Behind the songs on The Green L.E.D.s debut album—Track 1
I decided pretty early on that “What’s In Store” was going to be the opening track of the album. That peppy guitar riff in the chorus had the right mix of upbeat energy and a little bit of snark that I thought was a great way to kick off the set of songs. But the pep wasn’t yet there when the idea of the song was first coming together.
The first part of “What’s in Store” I wrote was the chord progression for the verse, which I initially played a little slower and with a sort of strutting mersey beat, kind of like 45 Grave’s cover of Riboflavin. I even nicknamed the chord progression “Chicago Goth Skank” on the audio note on my phone, which is the second time I used “Chicago” to name one of my works in progress, the other being “Chicago Bar Chords” which turned out to be “Start Over Again.” Apparently going back to my non-comedy musical roots took me back to my days in Chicago when I was often going to see shows, hitting record stores, and hanging out in pre-gentrified bars.
I worked out the melodies of the verse and chorus at the slower tempo but on April 14 I wrote myself a note to “try at 176 bpm for an upbeat song, not all songs should be so plodding and pensive.” I think the song was dying for a chance to break out because once I upped the tempo it really came together. The lyrics and the basic tracks for recording flowed easily and it was clear the song would be a great way to open the album, especially with a name like “what’s in store.”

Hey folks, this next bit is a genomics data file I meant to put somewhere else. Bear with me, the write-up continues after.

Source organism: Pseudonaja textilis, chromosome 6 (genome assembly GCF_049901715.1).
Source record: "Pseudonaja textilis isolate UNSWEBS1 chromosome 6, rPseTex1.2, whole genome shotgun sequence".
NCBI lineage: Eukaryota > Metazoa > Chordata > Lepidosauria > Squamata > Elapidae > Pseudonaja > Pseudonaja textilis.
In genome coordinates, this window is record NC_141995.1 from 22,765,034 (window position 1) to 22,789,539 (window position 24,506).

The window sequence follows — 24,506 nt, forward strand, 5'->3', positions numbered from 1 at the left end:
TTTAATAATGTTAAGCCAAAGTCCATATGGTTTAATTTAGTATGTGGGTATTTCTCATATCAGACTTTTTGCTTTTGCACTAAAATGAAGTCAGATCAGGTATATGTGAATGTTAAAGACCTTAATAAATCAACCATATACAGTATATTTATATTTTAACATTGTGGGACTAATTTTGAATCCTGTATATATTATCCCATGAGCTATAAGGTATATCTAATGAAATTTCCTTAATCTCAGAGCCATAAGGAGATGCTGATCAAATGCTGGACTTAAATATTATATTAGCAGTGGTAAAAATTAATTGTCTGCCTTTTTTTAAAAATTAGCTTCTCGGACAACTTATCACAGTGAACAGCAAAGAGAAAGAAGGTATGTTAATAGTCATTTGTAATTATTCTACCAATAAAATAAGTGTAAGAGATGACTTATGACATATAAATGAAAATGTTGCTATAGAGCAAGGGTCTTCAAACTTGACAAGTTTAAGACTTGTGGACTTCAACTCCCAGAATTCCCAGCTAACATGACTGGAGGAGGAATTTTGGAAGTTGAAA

The title of the song can be looked at two ways. The first is of course talking about what’s coming up, what lies ahead. But the “store” in the title is also about record and music stores, and even more specifically the bulletin boards in those stores where local bands post flyers, musicians post notices looking for bandmates, or people post music related job listings and such.
In my early years of touring for shows, long before we had social media or the internet on our phones, I would always stop in at record and guitar stores as my first step in navigating a new town. There I could usually pick up the local music and arts indie paper to flip through and see what kind of music venues and performance spaces were around. I loved seeing the designs of the different band logos and venues—severe old English typefaces for metal bands, organic and crunchy type for hippiesh 90s bands, the inventive spelling of hip hop acts.
And back in high school record stores had a similar function, they were access points to art and music scenes that you had to go out and find. Record stores weren’t themselves the place you went to find yourself but they were places where you could find the music, bands, and shows that helped you find your place in the world. Or at least let you know there were other people out there that understood, or at least accepted you.
That quest to find your place, that hope that it’s out there, and the thrill of finding those clues as to where it might be, are all intertwined throughout this album. “It’s the hope that we’re all here for…”